Quicken: Defective by Design?
I’ve been using Quicken for about four years to track our household finances, pay bills, and manage investments. The software is…inelegant, to put it politely. The user interface could do with a bit of refactoring to say the least. But, all things, considered, it does the job as well as anything else out there, and I saw no reason to change. Until now.
Here’s the screen that Quicken presented to me a few weeks ago:
Now, the problem here is the somewhat misleading language. The term “Online Services” is vague in the context of Quicken – it could mean the functionality that allows you to download financial information about investments from Quicken.com, or it could mean the ability to download your banking information from your own bank. It would appear that Quicken is trying to imply that as of April 2008, you won’t be able to download information from your bank, data which is downloaded directly from the bank, not through Quicken.com.
If that’s the case, this appears to be a fairly strong-armed attempt by Intuit to force users to upgrade to the new version of Quicken, a version which, by all accounts, does pretty much the same thing as Quicken 2005. Anyone know for sure if this is the case?
This isn’t the only Quicken defect that is bugging me. Upon our return to Canada, I re-added my Mastercard account to Quicken, only to have it refuse to import the downloaded data from the Bank of Montreal:
Downloaded transactions are in a currency other than US Dollars. Online banking can only be used with accounts in US Dollars.
Let’s see if I’ve got this right: Quicken contacts the server, downloads the data for my account, pulls it in and recognizes that the account is in Canadian dollars, and then decides to block the import. Last I checked, numbers are numbers. I manage Canadian dollar accounts from within Quicken without any problem – why is this any different? In fact, I used the copy of Quicken 2004 I bought in Canada when I first arrived in the US without a similar problem. What gives?
Oh right – it’s another wonderful way to wring money from existing customers. Bravo Intuit. Bravo.
Hello Brendon, the actual reason for the Quicken change is the type of file that is transferable into the Quicken program has changed with the times. The Quicken of 2004 is not like the Quicken of 2008 in that advances in file transfer systems allowing increased functionality for the transfer of datum from your bank to your Quicken account have become critical and teh old file tralsfer systems, if used at all at your bank, will not be used much longer or may only be used by a few banks by choice.
As well, we all have fond programs that just become too tedious for the program writers and security personnel to keep finding ways to strongbox the data – it just doesn’t get easier as the years go on and the programs are hacked away at until the engines just don’t do it anymore. Thus the newer programs and the “sayonara” to four year old programs and tech support for the old dogs. Which, by the way, tech dogs age one power of ten faster than biological dogs, which age pretty fast any way.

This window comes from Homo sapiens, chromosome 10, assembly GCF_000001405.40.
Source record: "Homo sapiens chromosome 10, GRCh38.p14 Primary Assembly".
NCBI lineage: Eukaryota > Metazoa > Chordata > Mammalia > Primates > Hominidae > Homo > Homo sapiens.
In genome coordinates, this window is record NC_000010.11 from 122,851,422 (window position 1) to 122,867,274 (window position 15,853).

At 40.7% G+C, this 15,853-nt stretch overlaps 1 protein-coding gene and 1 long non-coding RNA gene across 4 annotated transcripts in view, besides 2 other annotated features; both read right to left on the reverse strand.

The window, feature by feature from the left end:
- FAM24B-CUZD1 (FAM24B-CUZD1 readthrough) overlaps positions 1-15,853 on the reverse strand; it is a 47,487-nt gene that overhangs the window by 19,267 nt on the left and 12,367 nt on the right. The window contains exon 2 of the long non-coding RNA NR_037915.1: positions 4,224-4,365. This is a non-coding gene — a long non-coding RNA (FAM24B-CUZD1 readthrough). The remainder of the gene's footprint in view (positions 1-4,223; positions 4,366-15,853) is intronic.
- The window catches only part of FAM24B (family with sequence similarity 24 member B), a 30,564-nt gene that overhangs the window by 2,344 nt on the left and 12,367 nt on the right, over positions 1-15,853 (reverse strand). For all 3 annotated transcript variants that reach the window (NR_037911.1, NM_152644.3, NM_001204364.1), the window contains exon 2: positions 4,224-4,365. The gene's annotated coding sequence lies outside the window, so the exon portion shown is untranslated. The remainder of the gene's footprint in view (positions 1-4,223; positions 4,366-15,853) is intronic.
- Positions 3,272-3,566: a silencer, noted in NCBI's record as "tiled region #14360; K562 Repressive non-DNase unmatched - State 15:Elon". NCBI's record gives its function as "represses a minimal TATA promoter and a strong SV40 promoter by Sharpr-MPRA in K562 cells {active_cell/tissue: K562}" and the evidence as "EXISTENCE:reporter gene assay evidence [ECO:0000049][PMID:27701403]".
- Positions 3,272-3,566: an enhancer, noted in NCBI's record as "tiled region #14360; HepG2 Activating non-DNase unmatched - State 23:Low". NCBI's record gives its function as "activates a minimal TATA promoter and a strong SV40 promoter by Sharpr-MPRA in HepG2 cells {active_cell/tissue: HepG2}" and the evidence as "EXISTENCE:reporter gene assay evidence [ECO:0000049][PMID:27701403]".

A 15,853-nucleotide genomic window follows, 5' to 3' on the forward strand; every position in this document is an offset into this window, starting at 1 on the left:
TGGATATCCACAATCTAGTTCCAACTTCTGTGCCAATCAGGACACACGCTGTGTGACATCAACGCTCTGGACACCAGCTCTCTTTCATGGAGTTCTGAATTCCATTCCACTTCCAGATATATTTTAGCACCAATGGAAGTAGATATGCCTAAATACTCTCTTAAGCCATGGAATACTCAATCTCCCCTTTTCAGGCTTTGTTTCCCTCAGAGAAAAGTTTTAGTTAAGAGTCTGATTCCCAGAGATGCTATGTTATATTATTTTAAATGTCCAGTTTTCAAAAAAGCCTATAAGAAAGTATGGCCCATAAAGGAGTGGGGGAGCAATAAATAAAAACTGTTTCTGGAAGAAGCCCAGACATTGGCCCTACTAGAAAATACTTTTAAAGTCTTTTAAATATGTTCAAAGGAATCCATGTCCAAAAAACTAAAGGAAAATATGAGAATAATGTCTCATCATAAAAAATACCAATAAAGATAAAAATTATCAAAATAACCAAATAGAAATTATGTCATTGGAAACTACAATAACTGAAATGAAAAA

Invest thirty bucks for a basic Quicken update, you can save money sometimes with online specials and store specials almost all year round.
Sometimes the dog just won’t go for a walk, so let it sleep. Buy a new Quicken.
Quicken notoriously does things to try to get users to upgrade and hence pay for their software again. I recommend using Mint.com as a free online alternative. And we put a lot of focus on making the UI elegant and as effortless as possible.
-David (full disclosure: I work for Mint)
Ron – I’m sorry, but I just don’t buy this explanation. I see no sign of any dramatic difference in functionality between the versions – nor any reason that the file format used to download the data from the bank would have changed. I mean, what data is there to transfer? A dollar value, a currency descriptor, a description of transaction, and possibly a category. I see no indication that the functionality has changed in any fashion that would require a new file format.
Besides – the file is downloaded from the bank, not Quicken. So shouldn’t it be my bank telling me which versions they will support? I think it’s more likely that Intuit is also providing the software to the banks, and hence is probably forcing upgrades on them too.
David – (disclosure: David is a friend from my PGP Corp. days) – actually I did try Mint! It seemed nice, has a very clean UI design; however, it lacks the ability to track investments. Unfortunately, I just moved back to Canada, and so I’ve had to abandon it until your empire expands northwards. 😉
I went through the same process last year when I was told my Quicken 2004 would no longer let me download all my bank info. It still works fine though. Well, aside from the occasional hang.
Even WORSE, i have bought the 2008 Quicken Money Manager, and it STILL cannot download from my bank’s credit card statement. My bank (HSBC) actually has the 2007 Quicken files but my software just won’t allow it.
I emailed Quicken and they said they can’t do anything. Whatever.. i won’t purchase from Quicken again… after this episode.
Moneyspire is a very good Quicken alternative – http://www.moneyspire.com